Grape farmers in Tanzania appeal for price regulation

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In a bid to improve grape farming in Dodoma, grape framers are appealing to the government to form a special board which will regulate prices and taxes imposed on the cash crop.

They told the ‘Daily News’ recently that growing grapes was very expensive and time consuming but most dealers and local wine processing factories are purchasing grape fruits and juice at very poor prices.

“We are investing a lot of money in cultivating quality grapes, but unfortunately most local buyers are setting their own prices and in most cases they do not purchase on cash basis,” said Mr Madeghe Kitange, a farmer in Msalato area, Dodoma municipality.

He said that most local buyers were purchasing grapes at 800/- and 1, 200/- per kilogramme, saying the price doesn’t reflect on the actual expenditures of cultivating the favourable cash crop.

Moreover, he said the farmers have been encountering several challenges, including low prices of grapes during rainy season, propelled by low quality of grapes due to high humidity, high temperature and diseases.

“Quality of grapes in the dry season is high but farmers have to keep the grapes in farm for a long time before harvesting the fruits in order to attain the required quality for producing wines,” he said.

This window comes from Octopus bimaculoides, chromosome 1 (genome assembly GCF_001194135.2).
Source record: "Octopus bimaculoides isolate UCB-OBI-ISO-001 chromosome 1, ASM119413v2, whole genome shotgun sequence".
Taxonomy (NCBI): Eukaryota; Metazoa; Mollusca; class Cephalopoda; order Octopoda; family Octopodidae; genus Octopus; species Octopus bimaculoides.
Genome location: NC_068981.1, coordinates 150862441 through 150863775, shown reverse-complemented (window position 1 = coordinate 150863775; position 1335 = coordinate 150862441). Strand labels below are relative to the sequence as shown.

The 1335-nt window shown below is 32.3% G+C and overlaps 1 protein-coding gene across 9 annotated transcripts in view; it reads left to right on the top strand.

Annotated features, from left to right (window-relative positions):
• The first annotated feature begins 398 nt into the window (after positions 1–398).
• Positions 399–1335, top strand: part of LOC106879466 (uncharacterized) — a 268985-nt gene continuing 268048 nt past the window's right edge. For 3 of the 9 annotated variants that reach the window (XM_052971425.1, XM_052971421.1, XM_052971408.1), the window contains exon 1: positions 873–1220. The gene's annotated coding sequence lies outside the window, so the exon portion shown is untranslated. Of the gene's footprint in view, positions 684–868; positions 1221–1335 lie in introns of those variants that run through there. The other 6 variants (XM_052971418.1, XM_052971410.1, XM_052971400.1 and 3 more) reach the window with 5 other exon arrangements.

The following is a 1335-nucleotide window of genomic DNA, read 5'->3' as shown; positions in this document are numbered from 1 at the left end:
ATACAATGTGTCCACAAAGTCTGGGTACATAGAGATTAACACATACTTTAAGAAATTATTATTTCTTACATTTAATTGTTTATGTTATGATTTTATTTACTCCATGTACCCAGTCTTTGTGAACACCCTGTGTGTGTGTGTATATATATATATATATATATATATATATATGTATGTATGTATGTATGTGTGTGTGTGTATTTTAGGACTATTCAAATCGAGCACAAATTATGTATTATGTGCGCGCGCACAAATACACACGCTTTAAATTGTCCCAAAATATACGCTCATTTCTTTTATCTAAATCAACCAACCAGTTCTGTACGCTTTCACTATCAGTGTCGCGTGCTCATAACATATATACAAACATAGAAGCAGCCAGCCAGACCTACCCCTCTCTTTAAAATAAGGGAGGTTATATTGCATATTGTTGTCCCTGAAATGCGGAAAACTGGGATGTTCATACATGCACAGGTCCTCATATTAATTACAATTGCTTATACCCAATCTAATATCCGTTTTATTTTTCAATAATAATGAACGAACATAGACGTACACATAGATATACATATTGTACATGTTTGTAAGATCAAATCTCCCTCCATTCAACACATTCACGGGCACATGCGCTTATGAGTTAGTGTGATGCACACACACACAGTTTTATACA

Another farmer, Mr Paulo Shana, raised concern over a challenge to obtain refract meter device for testing the quality of sugar content in the grapes before harvests. “Since the government has in the recent past demonstrated positive concern in improving cultivation of grapes, it is prudent for the ministry to start by solving diverse challenges facing the local farmers,” he challenged.

Sharing his experience in the relevant field, a proprietor of Dodoma-based Alko Vintage wine factory, Archard Kato, said a lot has to be put in place in order to improve performance of the sub-sector.

“Despite being among key cash crops in the country, cultivation of grapes still faces a number of challenges and farmers are yet to benefit from the fruits,” he said.

There are at least 1696 grape farmers in the region who are based in 25 different villages of Dodoma, Bahi and Chamwino districts, where a total of 10,052 tonnes were produced last year.

Globally, there are more than 360 types of wine grapes, but in Tanzania only three types are grown, namely, Makutupora Reds (Cinsault), Cyrah (Shiraz) and Chinene.

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